Saturday, April 1, 2017

Brexit... Good riddance?

Up until recently, Brexit had become the new “normal” for many. The Pound has dropped some, but it wasn't the end of the world yet for the United Kingdom.

This said, the 2016 UK share of the European Union's GDP is 17%, ($2.8 Trillion) which means that the UK has the most to lose as its access to the $14 Trillion remaining market won't be as easy after Brexit.

They are, of course many more measures that will become a reality two years down the road for the arrogant, picky and always unsatisfied partner. London's future as Europe's financial capital stands as the most ominous threat; the future of British low-cost airlines is also a big deal and a much harder time for its consumers and for expats of all stripes, whether they are EU workers in the UK or UK workers and retirees living the high-life on the Continent.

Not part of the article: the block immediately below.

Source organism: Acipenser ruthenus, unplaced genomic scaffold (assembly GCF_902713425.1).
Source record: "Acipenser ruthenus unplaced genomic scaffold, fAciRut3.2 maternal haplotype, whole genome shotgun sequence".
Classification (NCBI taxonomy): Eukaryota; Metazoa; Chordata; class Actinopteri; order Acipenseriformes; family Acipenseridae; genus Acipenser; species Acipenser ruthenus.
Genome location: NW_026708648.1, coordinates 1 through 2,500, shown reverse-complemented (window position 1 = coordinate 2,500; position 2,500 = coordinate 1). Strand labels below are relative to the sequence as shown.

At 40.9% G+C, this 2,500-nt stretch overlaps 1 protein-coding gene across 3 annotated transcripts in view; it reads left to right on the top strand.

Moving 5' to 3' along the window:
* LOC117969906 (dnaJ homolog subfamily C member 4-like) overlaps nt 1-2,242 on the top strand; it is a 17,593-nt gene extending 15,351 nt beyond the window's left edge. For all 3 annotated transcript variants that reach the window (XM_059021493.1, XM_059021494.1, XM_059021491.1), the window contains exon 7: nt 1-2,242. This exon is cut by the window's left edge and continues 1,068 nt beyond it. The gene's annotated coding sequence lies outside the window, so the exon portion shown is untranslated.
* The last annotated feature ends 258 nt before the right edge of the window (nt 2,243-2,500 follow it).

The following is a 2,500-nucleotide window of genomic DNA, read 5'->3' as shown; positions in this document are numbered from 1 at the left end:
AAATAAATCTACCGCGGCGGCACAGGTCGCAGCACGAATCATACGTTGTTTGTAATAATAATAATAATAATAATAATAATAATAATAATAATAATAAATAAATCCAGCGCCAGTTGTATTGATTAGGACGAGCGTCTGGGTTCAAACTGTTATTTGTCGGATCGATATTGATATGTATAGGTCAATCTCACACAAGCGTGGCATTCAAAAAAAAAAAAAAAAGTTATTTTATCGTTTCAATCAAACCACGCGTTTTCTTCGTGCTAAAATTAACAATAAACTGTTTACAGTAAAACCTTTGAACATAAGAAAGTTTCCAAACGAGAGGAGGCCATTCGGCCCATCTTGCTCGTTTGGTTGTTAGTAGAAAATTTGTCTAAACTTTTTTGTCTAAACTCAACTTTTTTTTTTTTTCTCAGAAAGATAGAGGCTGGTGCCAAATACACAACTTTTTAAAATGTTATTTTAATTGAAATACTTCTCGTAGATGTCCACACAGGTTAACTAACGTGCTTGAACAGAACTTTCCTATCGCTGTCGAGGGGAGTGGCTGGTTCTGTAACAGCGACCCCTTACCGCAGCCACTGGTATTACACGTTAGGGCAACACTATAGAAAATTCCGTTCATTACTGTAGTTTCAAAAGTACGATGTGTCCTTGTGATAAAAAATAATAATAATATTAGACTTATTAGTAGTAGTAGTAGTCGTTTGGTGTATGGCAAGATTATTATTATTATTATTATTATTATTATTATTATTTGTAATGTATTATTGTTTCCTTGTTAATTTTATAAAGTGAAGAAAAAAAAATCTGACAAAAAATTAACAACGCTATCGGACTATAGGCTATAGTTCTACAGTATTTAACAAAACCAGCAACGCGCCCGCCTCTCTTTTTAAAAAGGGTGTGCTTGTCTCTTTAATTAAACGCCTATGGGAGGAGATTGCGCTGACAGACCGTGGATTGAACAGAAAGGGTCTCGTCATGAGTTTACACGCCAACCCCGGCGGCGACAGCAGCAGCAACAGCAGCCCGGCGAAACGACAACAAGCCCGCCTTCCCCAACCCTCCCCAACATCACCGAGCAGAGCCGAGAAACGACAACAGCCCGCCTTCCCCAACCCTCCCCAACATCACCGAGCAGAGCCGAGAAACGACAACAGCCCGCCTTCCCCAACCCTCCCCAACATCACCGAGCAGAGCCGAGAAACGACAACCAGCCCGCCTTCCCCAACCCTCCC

Sure, tourism in the UK may flourish and local exporters will do better for a while, but overall, the divorce is likely to be devastating for the average Briton...

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